Friday, January 15, 2010

Sneaking up to the third rail.

If a ratio were calculated of how much something is griped about in private to how little in public, nothing in the education world would score higher than the 100 percent proficiency provision of No Child Left Behind. So many people think the goal is impossible, yet nobody in elected office says that publicly. Which poor child do you want to not achieve?

States are supposed to increase their proficiency targets over time until 2014, when schools and districts must hit 100 percent in order to make adequate yearly progress. It is no secret that states have tried to backload improvement targets so that they increase as little as possible, as late as possible. But trying to ditch the 100 percent altogether? That takes a whole other level of moxie.

Which was on display in Virginia this week, as the state board decided to attempt to freeze its proficiency targets (at 79 percent in math and 81 percent in reading), promising in later years to hit ... TBD. Officials don’t quite admit to it in this piece by Lauren Roth of the Virginian-Pilot, but I can only imagine it is a conscious gamble that by the time 2014 arrives, we will have a reauthorized law without the 100 percent rules. (Though at the rate reauthorization is going...?)

Ask around your state: Are they trying to ditch the 100 percent target too?


  1. I hope reporters who take up this idea will do it in the full awareness that the 100% is impossible -- it's BS; it's entirely a political sham. Savvy education reporters are well aware of that, but too often we see education coverage by political reporters or others who really don't get it. Linda's book "Tested," which I'm reading now, makes that clear.

    (The San Francisco Chronicle went through a little burst of embarrassing education features by entertainment writers, of all things -- the kind of stories that require some understanding of education to be sound journalism. This appears to have been the whim of a features/entertainment editor.)

  2. Hum, I find no shortage of teachers and administrators willing to complain about the law. Most of my sources say they wish it were recorded differently (ie. comparing cohort to cohort rather than grade bands year-to-year). Nobody here has tried to actually change the target, as is mentioned in your blog, though.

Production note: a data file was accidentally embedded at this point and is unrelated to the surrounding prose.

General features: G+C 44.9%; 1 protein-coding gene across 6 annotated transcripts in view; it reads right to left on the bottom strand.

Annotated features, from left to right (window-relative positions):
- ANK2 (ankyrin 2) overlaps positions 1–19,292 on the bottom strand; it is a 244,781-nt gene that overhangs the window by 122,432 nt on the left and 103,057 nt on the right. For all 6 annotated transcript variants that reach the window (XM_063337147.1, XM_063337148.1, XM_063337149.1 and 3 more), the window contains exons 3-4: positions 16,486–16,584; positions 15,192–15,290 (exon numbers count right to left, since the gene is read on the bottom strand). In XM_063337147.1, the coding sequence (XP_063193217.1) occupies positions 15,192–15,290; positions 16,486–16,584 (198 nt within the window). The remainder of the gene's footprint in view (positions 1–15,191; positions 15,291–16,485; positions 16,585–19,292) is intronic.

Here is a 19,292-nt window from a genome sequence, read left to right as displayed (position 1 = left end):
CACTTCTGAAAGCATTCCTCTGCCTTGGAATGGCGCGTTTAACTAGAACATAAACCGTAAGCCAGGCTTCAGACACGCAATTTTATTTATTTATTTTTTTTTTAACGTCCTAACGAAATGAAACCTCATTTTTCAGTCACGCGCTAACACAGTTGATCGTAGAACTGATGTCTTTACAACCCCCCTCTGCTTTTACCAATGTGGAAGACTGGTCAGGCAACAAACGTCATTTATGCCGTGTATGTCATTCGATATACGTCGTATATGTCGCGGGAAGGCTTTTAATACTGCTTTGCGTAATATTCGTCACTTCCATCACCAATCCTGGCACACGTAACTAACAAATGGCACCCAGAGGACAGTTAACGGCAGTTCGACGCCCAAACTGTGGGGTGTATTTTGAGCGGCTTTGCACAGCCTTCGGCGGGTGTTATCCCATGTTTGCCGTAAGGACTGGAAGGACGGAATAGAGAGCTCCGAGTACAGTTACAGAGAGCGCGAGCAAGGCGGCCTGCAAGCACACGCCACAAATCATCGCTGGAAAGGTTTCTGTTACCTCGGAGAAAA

3. "Which poor child do you want to not achieve?"

    That's a straw man argument, and you know it. When did you stop beating your children?

    Of course they WANT every child to succeed. But given the enormous issues that schools cannot address, and variations in student ability, we simply cannot EXPECT every student to be proficient every year in every subject.

    Some kids have trouble in 3rd grade. My parents sperated when I was in fifth grade. My brother had trouble making the transition from "learning to read" to "reading to learn." Some kids change schools multiple times in a single year. Kids have uneven achievement paths, doing better some years and worse others -- often for reasons entirely outside of school's control.

    The 100% proficiency target ignores all of that variation, all of that reality. It ignores the fact that some kids develop more slowly than others. And it therefore requires the proficicency bar to be lowered far enough to be meaningless, so that all these kids can be proficient.

  4. Charlie Barone, defending NCLB, published a graph showing the actual targets given the loophole where a school can meet AYP by Safe Harbor. As I recall, it didn't even get us 2/3rds of the way to 100% proficiency.

    I believe NCLB would have been noticably less destructive, and somewhat more constructive, had that information been widely disseminated from the beginning. By setting impossible targets, NCLB:

    a) encouraged silly gambles to boost scores, rather than take the time to build a solid foundation for increased student learning,
    b) justified the use of loopholes and even falsehoods, and
    c) maximized CYA conflict as every group of educators sought scapegoats for the inevitable failure.

    When you know the patient is going to die, its more understandable that the practitioners concentrate on having him die on someone else's table.

    As I have being exploring in my blog posts, we're now going to invest in pre-school, socio-emtotional services etc. The question is whether concentrate on coordinating wrap-around services and integrate these new resources in a comprhenhensive manner.

    Or do we concentrate on closing loopholes in the old NCLB and devising intgrated, comprehensive accountability systems that can't be manipulated? I don't see how that's possible.

    More importantly, I don't see how it is humanly possible to concentrate on both of these goals at the same time. If the new ESEA looks and feels like the old NCLB, regardless of targets, I can't see how humans beings would respond differently. And that gets me back to Barone. Polls say that most teachers initially gave cautious support to NCLB. In the 90s we also talked the accountability talk as student performance was rising.

    Didn't we all think that NCLB would provide a bunch of new money, as well as new headaches? But who believed that the NCLB supporters actually believed what they were saying? Had we just done some of the same old half-assed accountability that was mostly talk, we could have still spent much (most?) of the new money on helping kids. When we found out the Bush administration was serious, and when facing the impossible, there was irrestible institutional pressure to just spread around the money to cover everything on the accountability checklists.